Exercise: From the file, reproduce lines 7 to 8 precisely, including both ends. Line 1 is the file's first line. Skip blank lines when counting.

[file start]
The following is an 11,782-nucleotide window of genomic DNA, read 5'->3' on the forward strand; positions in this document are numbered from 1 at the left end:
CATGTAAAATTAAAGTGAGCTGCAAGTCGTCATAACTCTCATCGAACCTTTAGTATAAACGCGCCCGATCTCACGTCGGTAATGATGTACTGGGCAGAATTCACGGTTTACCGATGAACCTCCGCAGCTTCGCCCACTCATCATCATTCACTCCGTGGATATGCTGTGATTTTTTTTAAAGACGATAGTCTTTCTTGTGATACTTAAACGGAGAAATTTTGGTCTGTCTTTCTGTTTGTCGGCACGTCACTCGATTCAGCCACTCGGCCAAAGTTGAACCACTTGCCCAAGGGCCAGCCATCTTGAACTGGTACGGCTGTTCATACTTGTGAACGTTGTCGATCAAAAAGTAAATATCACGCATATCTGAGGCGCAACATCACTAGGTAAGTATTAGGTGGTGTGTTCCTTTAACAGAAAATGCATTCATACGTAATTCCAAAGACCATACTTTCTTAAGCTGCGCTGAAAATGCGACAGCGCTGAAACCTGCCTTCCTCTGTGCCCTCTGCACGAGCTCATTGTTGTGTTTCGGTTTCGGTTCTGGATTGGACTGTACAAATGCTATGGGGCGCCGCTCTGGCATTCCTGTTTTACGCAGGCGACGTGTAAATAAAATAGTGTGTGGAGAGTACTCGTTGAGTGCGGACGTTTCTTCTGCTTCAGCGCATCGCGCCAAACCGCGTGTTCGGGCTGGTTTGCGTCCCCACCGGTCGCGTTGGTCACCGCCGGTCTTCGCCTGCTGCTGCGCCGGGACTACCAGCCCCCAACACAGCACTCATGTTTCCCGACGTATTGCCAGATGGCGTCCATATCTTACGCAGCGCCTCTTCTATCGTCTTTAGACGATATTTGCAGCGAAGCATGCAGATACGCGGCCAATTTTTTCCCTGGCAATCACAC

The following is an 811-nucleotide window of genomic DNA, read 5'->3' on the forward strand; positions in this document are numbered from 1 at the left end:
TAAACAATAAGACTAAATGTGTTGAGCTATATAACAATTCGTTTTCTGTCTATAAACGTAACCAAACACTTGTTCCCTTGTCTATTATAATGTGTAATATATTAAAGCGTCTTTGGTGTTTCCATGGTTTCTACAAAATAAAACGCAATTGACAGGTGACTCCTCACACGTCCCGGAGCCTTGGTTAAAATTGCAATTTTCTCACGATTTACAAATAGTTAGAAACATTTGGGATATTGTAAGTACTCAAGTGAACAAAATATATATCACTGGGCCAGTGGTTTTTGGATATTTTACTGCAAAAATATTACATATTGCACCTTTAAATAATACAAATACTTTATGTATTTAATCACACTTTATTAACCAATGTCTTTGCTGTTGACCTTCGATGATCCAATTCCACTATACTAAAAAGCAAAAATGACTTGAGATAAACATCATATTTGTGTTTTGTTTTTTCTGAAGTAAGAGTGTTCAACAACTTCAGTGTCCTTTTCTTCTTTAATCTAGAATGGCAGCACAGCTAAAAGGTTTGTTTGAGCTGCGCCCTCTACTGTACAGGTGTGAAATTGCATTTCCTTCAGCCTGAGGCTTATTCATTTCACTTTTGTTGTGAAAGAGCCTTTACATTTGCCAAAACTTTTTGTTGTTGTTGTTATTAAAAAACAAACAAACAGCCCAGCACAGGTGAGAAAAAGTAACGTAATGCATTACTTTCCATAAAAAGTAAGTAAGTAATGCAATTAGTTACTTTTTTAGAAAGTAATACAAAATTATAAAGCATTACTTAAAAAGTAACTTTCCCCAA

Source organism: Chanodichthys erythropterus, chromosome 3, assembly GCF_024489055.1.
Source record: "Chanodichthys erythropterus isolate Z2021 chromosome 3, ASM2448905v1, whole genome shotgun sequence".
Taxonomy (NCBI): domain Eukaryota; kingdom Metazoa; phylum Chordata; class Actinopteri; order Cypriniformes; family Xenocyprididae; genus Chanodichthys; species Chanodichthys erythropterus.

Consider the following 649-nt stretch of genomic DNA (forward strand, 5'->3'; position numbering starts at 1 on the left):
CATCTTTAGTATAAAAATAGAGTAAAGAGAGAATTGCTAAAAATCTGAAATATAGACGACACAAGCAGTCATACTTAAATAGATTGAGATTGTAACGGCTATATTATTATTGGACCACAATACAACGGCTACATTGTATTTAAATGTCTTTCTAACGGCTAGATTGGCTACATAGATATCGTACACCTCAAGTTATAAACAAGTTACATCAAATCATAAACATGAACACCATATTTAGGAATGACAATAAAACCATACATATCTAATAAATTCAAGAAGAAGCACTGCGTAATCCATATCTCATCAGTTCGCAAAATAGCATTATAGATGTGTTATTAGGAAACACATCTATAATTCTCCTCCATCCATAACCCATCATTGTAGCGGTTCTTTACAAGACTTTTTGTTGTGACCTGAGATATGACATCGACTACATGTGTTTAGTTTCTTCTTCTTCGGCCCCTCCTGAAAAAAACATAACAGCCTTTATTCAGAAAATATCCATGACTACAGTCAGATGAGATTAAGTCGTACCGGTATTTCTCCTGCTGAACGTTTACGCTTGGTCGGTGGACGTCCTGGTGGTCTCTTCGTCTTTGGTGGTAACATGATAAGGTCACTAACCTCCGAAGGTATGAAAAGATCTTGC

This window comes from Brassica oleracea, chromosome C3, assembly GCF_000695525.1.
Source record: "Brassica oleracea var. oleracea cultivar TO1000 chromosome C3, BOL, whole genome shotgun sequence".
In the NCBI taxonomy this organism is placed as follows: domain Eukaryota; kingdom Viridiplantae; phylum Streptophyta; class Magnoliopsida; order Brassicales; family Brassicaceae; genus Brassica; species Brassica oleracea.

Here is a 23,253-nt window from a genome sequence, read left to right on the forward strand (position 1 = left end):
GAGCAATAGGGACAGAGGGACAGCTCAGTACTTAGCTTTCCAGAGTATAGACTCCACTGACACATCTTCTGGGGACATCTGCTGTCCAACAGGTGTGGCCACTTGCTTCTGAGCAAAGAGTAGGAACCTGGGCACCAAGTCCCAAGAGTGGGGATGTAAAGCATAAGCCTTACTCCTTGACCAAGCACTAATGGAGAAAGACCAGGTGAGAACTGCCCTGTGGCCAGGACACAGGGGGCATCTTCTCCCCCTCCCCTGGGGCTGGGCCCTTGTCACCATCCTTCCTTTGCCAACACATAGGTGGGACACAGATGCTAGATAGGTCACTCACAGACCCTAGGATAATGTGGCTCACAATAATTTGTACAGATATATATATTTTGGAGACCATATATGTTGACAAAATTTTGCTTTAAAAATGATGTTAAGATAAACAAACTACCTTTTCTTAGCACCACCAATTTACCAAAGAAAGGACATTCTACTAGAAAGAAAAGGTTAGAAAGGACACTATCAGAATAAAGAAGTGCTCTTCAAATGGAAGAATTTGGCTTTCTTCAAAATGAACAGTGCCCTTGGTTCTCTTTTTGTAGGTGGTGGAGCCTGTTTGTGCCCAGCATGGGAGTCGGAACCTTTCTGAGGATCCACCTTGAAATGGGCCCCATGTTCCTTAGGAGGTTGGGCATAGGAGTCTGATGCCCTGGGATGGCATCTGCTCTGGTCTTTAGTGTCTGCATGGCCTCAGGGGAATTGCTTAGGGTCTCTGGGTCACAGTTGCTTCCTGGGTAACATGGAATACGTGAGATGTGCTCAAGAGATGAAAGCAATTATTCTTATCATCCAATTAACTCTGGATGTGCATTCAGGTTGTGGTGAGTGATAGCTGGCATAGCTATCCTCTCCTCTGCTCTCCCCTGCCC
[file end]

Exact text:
Taxonomy (NCBI): domain Eukaryota; kingdom Metazoa; phylum Chordata; class Actinopteri; order Cypriniformes; family Xenocyprididae; genus Chanodichthys; species Chanodichthys erythropterus.

Consider the following 649-nt stretch of genomic DNA (forward strand, 5'->3'; position numbering starts at 1 on the left):